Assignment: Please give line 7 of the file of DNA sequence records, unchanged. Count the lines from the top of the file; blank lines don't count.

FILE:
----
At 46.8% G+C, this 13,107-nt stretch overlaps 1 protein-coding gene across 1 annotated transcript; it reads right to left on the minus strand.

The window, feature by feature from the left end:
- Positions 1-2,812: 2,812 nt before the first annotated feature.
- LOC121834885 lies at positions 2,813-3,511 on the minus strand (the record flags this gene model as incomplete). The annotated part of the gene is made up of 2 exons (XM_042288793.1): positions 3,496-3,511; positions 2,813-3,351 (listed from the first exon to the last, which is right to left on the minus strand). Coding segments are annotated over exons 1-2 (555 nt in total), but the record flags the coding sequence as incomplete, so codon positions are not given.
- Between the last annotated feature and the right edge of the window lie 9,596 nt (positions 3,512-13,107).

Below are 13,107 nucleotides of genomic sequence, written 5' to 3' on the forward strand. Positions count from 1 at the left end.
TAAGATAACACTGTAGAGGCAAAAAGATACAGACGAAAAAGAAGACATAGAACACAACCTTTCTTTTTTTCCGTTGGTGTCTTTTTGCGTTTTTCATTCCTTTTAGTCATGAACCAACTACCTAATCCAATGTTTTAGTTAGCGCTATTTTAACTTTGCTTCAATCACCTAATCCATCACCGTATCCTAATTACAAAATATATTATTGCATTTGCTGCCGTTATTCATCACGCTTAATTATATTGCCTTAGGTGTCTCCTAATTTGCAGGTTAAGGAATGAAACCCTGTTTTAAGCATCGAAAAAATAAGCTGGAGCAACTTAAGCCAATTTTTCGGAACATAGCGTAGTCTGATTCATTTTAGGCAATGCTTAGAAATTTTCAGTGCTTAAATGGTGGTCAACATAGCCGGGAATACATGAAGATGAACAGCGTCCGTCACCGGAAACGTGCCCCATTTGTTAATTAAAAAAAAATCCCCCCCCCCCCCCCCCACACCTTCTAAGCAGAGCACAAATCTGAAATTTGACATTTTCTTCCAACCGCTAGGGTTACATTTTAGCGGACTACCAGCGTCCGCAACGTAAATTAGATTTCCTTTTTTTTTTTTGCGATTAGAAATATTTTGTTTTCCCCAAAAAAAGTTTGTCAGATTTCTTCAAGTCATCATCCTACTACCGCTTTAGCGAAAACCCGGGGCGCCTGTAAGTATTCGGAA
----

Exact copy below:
TAAGATAACACTGTAGAGGCAAAAAGATACAGACGAAAAAGAAGACATAGAACACAACCTTTCTTTTTTTCCGTTGGTGTCTTTTTGCGTTTTTCATTCCTTTTAGTCATGAACCAACTACCTAATCCAATGTTTTAGTTAGCGCTATTTTAACTTTGCTTCAATCACCTAATCCATCACCGTATCCTAATTACAAAATATATTATTGCATTTGCTGCCGTTATTCATCACGCTTAATTATATTGCCTTAGGTGTCTCCTAATTTGCAGGTTAAGGAATGAAACCCTGTTTTAAGCATCGAAAAAATAAGCTGGAGCAACTTAAGCCAATTTTTCGGAACATAGCGTAGTCTGATTCATTTTAGGCAATGCTTAGAAATTTTCAGTGCTTAAATGGTGGTCAACATAGCCGGGAATACATGAAGATGAACAGCGTCCGTCACCGGAAACGTGCCCCATTTGTTAATTAAAAAAAAATCCCCCCCCCCCCCCCCCACACCTTCTAAGCAGAGCACAAATCTGAAATTTGACATTTTCTTCCAACCGCTAGGGTTACATTTTAGCGGACTACCAGCGTCCGCAACGTAAATTAGATTTCCTTTTTTTTTTTTGCGATTAGAAATATTTTGTTTTCCCCAAAAAAAGTTTGTCAGATTTCTTCAAGTCATCATCCTACTACCGCTTTAGCGAAAACCCGGGGCGCCTGTAAGTATTCGGAA